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Forest Sunrays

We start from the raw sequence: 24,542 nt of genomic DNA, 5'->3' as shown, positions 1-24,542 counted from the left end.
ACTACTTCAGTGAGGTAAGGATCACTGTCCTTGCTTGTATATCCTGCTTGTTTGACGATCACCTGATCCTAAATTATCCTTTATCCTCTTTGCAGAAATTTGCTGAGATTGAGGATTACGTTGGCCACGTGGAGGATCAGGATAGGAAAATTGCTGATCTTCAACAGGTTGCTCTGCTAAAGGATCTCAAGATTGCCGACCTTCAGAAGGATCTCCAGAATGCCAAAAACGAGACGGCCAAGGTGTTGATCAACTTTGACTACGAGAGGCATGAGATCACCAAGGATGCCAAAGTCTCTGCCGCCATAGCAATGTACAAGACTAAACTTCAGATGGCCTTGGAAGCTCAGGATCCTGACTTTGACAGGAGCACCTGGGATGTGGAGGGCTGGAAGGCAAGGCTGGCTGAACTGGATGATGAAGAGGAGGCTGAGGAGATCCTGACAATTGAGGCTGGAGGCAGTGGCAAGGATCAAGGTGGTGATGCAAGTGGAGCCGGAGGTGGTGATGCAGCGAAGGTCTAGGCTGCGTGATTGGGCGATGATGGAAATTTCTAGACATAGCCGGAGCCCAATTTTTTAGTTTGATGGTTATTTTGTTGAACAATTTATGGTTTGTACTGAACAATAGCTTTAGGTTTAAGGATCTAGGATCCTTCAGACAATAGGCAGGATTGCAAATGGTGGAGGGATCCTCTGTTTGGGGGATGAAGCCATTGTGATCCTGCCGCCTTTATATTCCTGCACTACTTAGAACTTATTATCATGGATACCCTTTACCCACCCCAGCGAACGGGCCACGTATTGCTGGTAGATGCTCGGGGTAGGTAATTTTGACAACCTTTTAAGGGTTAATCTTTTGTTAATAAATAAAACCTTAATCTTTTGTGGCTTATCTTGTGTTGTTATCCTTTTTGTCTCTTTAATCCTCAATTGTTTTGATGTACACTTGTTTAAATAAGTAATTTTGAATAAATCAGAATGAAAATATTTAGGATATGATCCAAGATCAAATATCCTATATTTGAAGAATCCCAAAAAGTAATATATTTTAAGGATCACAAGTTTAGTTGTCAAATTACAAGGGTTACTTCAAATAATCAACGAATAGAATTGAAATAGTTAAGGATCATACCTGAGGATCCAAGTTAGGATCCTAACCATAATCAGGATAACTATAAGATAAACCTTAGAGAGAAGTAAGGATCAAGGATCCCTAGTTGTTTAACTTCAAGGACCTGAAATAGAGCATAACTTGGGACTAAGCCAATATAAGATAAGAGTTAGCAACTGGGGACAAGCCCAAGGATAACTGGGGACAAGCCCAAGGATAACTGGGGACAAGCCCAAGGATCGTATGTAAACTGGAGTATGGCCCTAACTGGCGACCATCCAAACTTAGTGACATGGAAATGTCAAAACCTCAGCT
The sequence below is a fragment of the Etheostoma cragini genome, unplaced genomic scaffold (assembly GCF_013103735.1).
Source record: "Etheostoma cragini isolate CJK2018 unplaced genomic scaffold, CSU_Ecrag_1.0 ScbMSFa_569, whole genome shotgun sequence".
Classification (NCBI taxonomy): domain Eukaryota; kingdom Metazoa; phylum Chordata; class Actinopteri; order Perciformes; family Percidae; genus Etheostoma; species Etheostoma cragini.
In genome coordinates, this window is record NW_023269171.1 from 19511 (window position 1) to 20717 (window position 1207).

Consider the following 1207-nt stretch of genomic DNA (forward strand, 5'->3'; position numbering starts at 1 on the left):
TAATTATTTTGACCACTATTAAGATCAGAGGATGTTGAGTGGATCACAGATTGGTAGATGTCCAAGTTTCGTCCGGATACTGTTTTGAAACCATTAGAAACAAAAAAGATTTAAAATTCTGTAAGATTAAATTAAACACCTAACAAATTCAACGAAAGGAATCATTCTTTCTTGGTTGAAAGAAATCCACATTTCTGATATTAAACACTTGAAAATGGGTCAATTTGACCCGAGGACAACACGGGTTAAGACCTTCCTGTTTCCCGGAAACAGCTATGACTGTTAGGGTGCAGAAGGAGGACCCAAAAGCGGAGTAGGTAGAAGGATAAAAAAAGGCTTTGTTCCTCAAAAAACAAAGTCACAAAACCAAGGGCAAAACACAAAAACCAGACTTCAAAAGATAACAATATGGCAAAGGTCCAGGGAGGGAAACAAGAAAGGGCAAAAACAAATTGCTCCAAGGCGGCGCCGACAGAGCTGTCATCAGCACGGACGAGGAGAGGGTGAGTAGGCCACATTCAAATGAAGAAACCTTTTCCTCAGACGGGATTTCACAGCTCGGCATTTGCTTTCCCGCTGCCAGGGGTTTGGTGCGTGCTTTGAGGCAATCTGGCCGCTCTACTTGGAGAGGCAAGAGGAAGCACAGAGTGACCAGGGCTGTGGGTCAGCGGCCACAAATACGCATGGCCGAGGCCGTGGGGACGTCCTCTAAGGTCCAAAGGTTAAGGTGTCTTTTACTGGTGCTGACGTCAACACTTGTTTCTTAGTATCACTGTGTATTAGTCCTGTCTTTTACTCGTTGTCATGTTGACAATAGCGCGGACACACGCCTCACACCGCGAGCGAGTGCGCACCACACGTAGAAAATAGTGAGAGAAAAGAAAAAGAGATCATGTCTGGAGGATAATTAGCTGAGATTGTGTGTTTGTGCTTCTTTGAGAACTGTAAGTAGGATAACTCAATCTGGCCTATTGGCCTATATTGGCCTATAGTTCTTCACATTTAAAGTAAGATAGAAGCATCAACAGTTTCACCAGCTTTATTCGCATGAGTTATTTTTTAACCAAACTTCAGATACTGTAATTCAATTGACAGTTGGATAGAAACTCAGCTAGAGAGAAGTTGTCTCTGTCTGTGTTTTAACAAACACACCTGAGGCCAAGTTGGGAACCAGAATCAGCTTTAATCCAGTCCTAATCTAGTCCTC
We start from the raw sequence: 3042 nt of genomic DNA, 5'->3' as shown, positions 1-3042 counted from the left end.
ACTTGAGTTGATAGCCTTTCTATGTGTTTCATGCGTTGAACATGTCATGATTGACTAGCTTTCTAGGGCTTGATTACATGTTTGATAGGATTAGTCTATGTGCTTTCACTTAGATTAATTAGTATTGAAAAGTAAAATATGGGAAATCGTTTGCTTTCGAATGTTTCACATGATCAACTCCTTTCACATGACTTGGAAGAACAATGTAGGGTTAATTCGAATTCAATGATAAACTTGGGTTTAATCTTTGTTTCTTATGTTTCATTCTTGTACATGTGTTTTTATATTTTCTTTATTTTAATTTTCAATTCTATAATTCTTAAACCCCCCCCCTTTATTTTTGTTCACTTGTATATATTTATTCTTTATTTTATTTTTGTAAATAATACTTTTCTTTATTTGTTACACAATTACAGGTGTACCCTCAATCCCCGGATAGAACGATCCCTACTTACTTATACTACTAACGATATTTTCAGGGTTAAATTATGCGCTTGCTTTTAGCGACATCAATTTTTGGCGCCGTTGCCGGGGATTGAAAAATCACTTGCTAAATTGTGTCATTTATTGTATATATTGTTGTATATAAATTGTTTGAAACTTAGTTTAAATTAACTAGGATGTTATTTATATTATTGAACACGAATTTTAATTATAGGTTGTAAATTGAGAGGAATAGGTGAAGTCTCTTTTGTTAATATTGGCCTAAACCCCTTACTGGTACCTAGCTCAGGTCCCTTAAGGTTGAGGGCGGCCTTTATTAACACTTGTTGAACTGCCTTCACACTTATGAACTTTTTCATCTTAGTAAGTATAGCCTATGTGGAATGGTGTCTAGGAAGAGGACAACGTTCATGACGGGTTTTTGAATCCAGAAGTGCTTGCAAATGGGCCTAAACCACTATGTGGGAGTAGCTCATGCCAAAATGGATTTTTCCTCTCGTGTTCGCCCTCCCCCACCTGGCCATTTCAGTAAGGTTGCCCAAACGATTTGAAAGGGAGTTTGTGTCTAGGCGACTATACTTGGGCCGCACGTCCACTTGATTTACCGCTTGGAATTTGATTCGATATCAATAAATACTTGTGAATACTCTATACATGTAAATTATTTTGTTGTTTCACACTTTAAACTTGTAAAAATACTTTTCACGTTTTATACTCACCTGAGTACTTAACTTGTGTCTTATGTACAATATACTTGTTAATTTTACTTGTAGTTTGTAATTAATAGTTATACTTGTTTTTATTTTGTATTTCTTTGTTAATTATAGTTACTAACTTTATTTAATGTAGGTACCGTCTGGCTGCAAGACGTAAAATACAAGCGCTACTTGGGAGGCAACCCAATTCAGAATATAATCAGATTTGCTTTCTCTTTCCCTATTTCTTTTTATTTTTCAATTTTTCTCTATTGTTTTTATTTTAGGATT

Today marks three years and three months since I lost you. People often call me brave for surviving during this time. I try to tell them that me floating through dusty hallways like a ghost for 1,188 nights is not a choice. The emptiness is what carries me. Not bravery. There are other times when the fog has left me weightless and I let it carry me away to the land of daily life. People like me here. When I am in this space, I am able to work without my mind's interruption. I can laugh with my friends or love on my family. I can join the world for a short while and pretend that all of the pieces are whole. I have spent every minute of those 28,512 hours... searching. I seek you in every store front mannequin, each book title I read, all babies and groomsman and 21 year olds drinking their first beer and first loves and butterflies and rainbows and cardinals and even the trees where they live. I seek you, everywhere. When I succeed, I both love and hate those moments. This is when the choice is made to run and hide or to face Grief. She patiently waits for me. I turn my face to the moon and feel its warmth on my skin. I find the light and beauty and grace and courage and kindness and love that was there all along. Why do I run from this place? You are here with me. Today marks three years and three months since I. Found. You. Grieving is as natural as breathing for someone who has experienced the deepest levels of trauma. And yet, we are afraid to show this part of ourselves to the world. We hide because we’ve been told that this is the way to heal. “Flee from grief”, they say. “You can do it. You are so strong”. As a society, we are taught to move on; to pretend that the devastation which rained down on our lives was a mere whisper hidden within the screams of each morning's alarm clock. We do not allow ourselves, or others, to openly grieve. We hide our tears and our prescriptions, our depression and our therapy. We write a 3-day pass for bereavement and expect to see a smiling face come Monday morning. We tell one another it is time to move on or that we believe it is unhealthy to dwell on our pain. We throw down the gauntlet for the griever to take up the profession of acting and cheer on those who accept the challenge. We call it brave when one of us pulls it off. Our experiences mold us. Our grief strengthens us. Our honesty sharpens us. Our vulnerability delivers us. ​Our truth helps us... help others. Instead of expecting one another to move on we should encourage standing still for awhile. We should allow others to mourn and wail and share their tears. We need to tell them it is ok to invite their pain to dinner and that we will bring our best dish to the table. Instead of gauntlets, let's throw down quilted picnic blankets and soft pillows while we offer up comfort and a safe place to land. We must seek the courage it takes to meet another where they are instead of where we believe they should be. I promise we will see beauty there and witness grace in ourselves. The kindness we show will be reciprocated. ​So will the love. #seek Much Love, The Graceseeker

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